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Asymmetric Humour

Why is it okay for the weak to make fun of the strong but not the other way around? I’ve heard of the saying that it’s okay to punch up, but never to punch down, but why? What is it about our culture that allows the ugly to joke about the pretty, the fat to insult the thin, the poor to lampoon the rich? In other words, why is humour asymmetrical?

The simple answer is that if you’re in a position of status and power, ridicule isn’t necessarily mean-spirited. The edge is taken off because at the end of the day, you’re still on top and a few jokes aren’t going to change that.

Western European culture and its derivatives have had a strain of thought that assumes that everyone has equal worth. If one of your basic premises is the equality of all people, then when faced with the reality of inequality, those at the bottom would need to be taken up and those at the top brought down to bring the world into balance. Thus if you feel this way, you would find it vaguely disgusting when the strong prey upon the weak and vaguely pleasing when the weak get their comeuppance on the strong.

This is something that’s been going on since ancient times, though the strain of thought was never as dominant as it is today. Whether it’s stories of the ugly yet quick witted slave Aesop getting one over on a dull and oblivious master, whether it’s Christianity’ assertion that all people are equal in the eyes of God or the egalitarian Germanic traditions that gave us Common Law, it manifests itself over and over in our culture.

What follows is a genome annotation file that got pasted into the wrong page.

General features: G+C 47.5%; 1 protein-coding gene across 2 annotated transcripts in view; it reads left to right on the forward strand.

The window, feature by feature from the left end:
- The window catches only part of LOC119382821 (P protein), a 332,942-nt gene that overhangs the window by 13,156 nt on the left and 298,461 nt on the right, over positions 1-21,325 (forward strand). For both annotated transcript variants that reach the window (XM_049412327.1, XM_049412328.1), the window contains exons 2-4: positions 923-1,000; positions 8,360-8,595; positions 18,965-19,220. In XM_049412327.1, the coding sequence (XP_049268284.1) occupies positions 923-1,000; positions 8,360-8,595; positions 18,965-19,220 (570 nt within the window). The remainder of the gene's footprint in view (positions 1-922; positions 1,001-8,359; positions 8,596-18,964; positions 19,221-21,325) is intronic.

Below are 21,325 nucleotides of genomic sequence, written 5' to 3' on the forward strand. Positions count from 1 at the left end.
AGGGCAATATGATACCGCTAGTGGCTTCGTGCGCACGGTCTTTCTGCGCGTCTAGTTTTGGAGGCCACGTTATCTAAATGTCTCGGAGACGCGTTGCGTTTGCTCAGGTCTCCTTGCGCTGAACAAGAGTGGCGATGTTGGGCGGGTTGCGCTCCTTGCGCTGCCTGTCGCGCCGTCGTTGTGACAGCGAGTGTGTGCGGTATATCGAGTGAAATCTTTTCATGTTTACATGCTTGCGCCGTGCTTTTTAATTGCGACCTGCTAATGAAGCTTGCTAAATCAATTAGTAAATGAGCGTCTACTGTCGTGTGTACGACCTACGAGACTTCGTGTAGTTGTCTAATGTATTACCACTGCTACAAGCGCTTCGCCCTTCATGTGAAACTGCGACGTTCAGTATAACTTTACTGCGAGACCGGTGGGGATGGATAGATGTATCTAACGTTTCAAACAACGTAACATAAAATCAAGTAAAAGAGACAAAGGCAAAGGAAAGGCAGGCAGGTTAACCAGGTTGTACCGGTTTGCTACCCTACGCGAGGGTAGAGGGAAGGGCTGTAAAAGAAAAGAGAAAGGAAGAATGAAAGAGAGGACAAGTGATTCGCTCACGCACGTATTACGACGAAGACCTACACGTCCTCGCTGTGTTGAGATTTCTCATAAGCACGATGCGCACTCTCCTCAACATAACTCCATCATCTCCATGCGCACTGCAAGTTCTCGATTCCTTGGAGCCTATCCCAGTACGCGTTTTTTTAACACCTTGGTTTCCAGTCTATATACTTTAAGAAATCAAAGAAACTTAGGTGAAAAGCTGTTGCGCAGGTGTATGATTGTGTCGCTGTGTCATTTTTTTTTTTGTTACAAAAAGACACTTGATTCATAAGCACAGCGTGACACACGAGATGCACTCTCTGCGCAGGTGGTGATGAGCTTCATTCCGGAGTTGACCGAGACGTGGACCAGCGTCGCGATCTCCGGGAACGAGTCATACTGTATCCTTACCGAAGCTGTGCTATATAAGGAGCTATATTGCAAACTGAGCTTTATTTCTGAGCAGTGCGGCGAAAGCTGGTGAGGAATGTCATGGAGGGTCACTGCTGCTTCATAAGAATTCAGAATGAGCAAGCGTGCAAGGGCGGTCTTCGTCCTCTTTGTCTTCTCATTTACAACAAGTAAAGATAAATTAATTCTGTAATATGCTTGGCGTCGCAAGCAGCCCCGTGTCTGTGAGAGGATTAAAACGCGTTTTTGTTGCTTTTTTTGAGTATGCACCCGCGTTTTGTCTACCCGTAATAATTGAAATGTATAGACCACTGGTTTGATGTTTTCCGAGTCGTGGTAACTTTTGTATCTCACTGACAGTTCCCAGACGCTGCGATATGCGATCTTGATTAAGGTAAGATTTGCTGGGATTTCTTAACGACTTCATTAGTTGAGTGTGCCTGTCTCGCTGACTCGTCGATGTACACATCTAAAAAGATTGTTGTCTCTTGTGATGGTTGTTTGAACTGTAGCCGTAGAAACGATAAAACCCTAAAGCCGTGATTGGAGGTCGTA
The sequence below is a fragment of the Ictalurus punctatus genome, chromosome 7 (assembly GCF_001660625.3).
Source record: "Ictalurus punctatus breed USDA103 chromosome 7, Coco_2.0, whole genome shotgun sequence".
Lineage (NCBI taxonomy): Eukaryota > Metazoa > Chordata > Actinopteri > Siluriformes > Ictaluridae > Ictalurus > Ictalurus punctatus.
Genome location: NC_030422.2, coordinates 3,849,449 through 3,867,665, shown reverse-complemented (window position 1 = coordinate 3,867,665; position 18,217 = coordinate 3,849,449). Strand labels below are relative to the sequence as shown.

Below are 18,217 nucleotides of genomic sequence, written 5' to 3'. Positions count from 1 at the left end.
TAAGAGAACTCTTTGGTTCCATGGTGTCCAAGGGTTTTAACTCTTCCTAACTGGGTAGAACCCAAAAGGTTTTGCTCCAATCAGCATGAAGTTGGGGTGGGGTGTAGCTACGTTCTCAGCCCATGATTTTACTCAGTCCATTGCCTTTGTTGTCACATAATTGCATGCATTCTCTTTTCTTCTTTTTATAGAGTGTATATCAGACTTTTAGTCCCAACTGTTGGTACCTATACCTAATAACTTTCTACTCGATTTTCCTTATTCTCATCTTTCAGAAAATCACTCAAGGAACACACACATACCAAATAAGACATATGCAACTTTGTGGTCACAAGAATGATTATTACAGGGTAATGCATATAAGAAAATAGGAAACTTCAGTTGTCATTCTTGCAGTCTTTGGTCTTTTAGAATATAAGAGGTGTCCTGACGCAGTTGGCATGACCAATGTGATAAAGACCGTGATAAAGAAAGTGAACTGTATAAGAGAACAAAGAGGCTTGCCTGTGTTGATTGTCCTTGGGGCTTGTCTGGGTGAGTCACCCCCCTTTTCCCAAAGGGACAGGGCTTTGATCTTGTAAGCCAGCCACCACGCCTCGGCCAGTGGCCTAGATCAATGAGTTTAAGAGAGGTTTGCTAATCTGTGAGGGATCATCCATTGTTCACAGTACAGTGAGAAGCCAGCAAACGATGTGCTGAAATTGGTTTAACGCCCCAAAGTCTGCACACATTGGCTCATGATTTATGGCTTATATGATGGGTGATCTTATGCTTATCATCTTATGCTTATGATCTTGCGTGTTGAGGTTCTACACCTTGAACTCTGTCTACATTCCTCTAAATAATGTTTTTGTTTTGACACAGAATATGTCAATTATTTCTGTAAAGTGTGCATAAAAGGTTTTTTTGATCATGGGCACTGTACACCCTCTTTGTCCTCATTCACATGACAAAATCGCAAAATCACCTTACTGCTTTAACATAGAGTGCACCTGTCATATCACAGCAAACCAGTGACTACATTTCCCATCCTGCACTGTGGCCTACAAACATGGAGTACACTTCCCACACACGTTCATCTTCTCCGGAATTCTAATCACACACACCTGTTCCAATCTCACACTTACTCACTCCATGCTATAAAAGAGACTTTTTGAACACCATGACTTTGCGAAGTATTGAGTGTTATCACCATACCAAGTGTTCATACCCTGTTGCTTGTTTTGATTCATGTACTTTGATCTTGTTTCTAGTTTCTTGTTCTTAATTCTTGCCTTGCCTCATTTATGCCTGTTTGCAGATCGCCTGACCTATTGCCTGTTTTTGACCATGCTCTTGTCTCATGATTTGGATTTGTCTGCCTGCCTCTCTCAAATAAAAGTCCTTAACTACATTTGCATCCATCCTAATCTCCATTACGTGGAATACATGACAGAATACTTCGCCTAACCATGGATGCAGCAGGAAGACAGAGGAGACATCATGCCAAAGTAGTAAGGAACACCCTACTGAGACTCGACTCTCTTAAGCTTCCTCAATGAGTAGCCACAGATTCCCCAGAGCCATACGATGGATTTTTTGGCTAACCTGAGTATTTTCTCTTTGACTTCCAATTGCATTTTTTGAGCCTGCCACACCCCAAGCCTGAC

Maybe this assumption of equality is something that’s somehow innate in people, but I’d be inclined to think not. There are many examples of societies in history where floating the idea that all people are equal would have gotten you laughed out of the room.

For instance, the very first account of a peasant weeping when it wasn’t a subject of ridicule happened in the Gospels, when the Apostle Peter was overwhelmed with regret over having denied knowing Jesus three times. This may have something to do with the fact that writing was, up to this time, the near exclusive preserve of the ruling elite and their records are the ones that get preserved. Still, history is replete with examples of people who clearly did not believe in equality. Imagine the response you’d get from a medieval Mongol or an ancient Spartan if you asked them what they thought about the basic equality of all people.

If we were to see how a Spartan might treat a Helot slave or a Mongol one of his subjects, we would call that bullying today, even if they were not physically abusive. These people were strong and their victims were weak and as their cultures believed that might makes right, making fun of underlings was just part of the natural order of the world. Because we see equality as a basic ideal, such attitudes become distasteful.

In the modern world, we see this yearning for equality in the political correctness movement. Its aims, at their base, are to promote equality by couching touchy subjects in scrupulously neutral terms. Encouraging people to use less scornful or insulting language regarding anyone in a position of weakness puts people on more equal footing within public conversation.

A side effect is that it encourages the asymmetric humour I pointed out.

When a Chris Rock (to use a famous example) pokes fun at white America, he gets a free pass because he is doing so from a position of cultural weakness. As an African American, he is part of an underclass that is still struggling to achieve social parity with the dominant culture. Were a white comedian to make similar comments regarding black culture however, that comedian would be a pariah because they would be speaking from a position of cultural strength.

The same applies for women making fun of men or the poor making fun of the rich – the strong are fair game. After all, they’re strong.

They can handle it.

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